Consumer Interviews

Consumer Interviews

13:00, Friday, May 17th

After FGDs, we grab lunch and try eating the traditional meals with our hands for the first time as Indonesians would. The team orders us a buffet of items, chicken, several styles of fish, sautéed vegetables, and a couple tofu and tempeh options for Annie, the vegetarian of our group. The food is delicious and we wrap it up with coconut waters straight from the fruit.

15:00, Friday, May 17th

After lunch, we head out to a “CompShop”, shorthand for a competitor shopping exercise, to observe what other grocery chains are doing. This includes how they display and promote items, what their loyalty programs entail and where Diamond products are positioned. It takes two hours to get to our first grocery story and we are astonished to find out later that it is only a couple of kilometers away.

19:00, Friday, May 17th

Two CompShops and several hours later we head to dinner at a fancy restaurant overlooking the water. Here we would have one of the very rare occasions on the trip, in the majority-Muslim country, to drink alcohol.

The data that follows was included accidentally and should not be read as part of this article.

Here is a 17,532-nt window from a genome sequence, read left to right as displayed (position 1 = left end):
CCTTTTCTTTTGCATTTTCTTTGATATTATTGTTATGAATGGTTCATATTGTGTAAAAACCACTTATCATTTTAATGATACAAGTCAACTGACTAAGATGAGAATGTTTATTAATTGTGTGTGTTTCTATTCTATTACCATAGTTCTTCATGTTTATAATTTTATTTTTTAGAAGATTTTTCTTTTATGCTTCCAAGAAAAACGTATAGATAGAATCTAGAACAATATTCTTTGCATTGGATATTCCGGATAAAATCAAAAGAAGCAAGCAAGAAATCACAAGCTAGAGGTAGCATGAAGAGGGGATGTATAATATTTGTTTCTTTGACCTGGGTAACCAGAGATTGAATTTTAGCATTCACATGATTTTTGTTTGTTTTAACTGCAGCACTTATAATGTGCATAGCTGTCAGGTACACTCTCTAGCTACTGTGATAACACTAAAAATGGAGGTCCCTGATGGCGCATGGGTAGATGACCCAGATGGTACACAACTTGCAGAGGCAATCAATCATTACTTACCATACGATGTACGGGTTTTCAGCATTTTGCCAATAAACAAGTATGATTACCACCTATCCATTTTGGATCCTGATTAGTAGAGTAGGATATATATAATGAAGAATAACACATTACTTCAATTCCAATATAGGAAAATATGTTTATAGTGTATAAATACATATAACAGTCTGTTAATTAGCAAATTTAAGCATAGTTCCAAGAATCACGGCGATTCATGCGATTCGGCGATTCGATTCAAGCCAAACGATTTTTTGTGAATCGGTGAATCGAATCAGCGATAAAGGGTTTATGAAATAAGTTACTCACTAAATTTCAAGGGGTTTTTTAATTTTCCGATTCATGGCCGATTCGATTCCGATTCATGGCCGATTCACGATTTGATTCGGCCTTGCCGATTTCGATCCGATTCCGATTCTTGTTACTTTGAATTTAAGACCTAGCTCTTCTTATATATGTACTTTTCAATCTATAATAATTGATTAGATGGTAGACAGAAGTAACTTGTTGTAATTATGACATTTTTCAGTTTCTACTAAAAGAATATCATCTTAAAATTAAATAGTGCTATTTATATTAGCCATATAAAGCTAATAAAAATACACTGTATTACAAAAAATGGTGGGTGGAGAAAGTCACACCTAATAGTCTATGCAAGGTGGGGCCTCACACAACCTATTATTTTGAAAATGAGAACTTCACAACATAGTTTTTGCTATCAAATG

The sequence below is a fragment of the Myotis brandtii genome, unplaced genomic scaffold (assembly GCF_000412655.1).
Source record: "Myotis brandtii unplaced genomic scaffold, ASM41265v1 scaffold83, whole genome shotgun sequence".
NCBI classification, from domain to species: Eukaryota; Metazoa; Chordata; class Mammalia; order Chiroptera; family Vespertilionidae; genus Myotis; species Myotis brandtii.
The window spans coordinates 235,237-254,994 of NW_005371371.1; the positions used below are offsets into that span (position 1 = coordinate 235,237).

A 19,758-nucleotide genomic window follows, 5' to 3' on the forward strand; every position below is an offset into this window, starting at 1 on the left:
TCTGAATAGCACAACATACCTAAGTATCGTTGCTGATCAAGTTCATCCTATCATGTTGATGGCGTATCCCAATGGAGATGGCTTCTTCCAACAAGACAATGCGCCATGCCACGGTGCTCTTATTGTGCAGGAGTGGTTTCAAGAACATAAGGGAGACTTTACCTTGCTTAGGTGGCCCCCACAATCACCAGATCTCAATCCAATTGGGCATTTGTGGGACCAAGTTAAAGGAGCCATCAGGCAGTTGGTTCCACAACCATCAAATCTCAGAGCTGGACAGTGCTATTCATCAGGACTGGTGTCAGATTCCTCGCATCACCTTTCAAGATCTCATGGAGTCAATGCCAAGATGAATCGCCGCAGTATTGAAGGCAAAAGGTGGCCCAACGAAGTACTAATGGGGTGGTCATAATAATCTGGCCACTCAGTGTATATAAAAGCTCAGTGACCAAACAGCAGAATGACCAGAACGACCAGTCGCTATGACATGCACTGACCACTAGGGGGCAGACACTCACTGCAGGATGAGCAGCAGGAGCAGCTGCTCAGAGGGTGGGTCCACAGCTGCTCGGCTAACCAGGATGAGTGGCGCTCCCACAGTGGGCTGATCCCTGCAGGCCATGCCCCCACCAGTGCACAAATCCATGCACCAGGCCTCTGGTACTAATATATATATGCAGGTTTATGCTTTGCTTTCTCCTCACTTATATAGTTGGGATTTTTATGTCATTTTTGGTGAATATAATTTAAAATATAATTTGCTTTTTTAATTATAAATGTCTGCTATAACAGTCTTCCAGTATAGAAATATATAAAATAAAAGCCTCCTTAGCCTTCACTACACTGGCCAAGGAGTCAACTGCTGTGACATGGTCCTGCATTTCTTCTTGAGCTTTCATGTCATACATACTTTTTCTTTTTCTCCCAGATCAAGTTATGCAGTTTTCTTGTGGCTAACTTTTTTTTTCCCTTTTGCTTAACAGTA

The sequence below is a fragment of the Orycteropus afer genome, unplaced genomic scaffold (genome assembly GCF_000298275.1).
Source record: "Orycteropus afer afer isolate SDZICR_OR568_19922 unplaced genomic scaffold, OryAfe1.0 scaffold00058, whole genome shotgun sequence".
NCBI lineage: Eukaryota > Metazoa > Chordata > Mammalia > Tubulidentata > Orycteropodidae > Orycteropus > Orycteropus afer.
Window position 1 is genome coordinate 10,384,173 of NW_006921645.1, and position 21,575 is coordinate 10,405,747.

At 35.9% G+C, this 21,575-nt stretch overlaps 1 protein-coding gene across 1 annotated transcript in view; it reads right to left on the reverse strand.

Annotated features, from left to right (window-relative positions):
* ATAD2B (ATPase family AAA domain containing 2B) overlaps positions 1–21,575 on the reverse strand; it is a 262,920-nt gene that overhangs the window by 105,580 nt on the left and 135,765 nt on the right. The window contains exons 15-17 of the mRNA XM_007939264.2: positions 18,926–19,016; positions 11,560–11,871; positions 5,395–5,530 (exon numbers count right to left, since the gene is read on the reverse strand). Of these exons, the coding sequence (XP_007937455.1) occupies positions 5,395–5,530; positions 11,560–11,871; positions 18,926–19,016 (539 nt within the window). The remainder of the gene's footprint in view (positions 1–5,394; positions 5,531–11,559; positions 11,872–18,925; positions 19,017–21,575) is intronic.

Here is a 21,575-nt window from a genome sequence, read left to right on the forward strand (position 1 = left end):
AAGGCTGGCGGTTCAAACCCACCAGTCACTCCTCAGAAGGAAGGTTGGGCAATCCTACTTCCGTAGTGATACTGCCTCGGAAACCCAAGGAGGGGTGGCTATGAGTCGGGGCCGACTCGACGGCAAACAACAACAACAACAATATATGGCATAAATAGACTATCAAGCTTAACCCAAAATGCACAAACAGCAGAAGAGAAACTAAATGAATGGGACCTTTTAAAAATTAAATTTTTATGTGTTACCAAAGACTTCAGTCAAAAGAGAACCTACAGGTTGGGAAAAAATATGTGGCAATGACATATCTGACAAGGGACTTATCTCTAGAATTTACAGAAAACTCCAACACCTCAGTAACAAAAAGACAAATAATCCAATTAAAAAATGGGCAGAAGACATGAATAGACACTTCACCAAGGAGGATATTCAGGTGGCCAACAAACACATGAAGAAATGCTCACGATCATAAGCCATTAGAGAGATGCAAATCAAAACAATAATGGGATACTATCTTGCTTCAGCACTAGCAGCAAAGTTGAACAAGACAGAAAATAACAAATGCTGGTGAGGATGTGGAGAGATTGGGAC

Around 10:30 PM after lots of laughs and a full stomach, we are happy to head back to the hotel for the night. Tomorrow is another early wake-up call.

6:00, Saturday, May 18th

We begin driving back to the Diamond Fair Cimahi store, this time for a community Zumba event.

7:00, Saturday, May 18th

As described in our poem, the Zumba event is filled with high energy and great music. Over 20 men and women of all ages hustle alongside an instructor cloaked in matching black and blue sweat suit emblazed with the word, “Zumba”. In fact, everyone is dressed for the occasion with a couple of women looking almost like superheroes with their neon outfits and matching headscarves. An exuberant woman dressed in a baby blue and pink sweat suit pumping effortlessly to the music in the front encourages the crowd with loud, passionate calls to move and get into the music. It is unclear whether she knows the instructor or is simply a good Samaritan, but she makes all of us smile with excitement.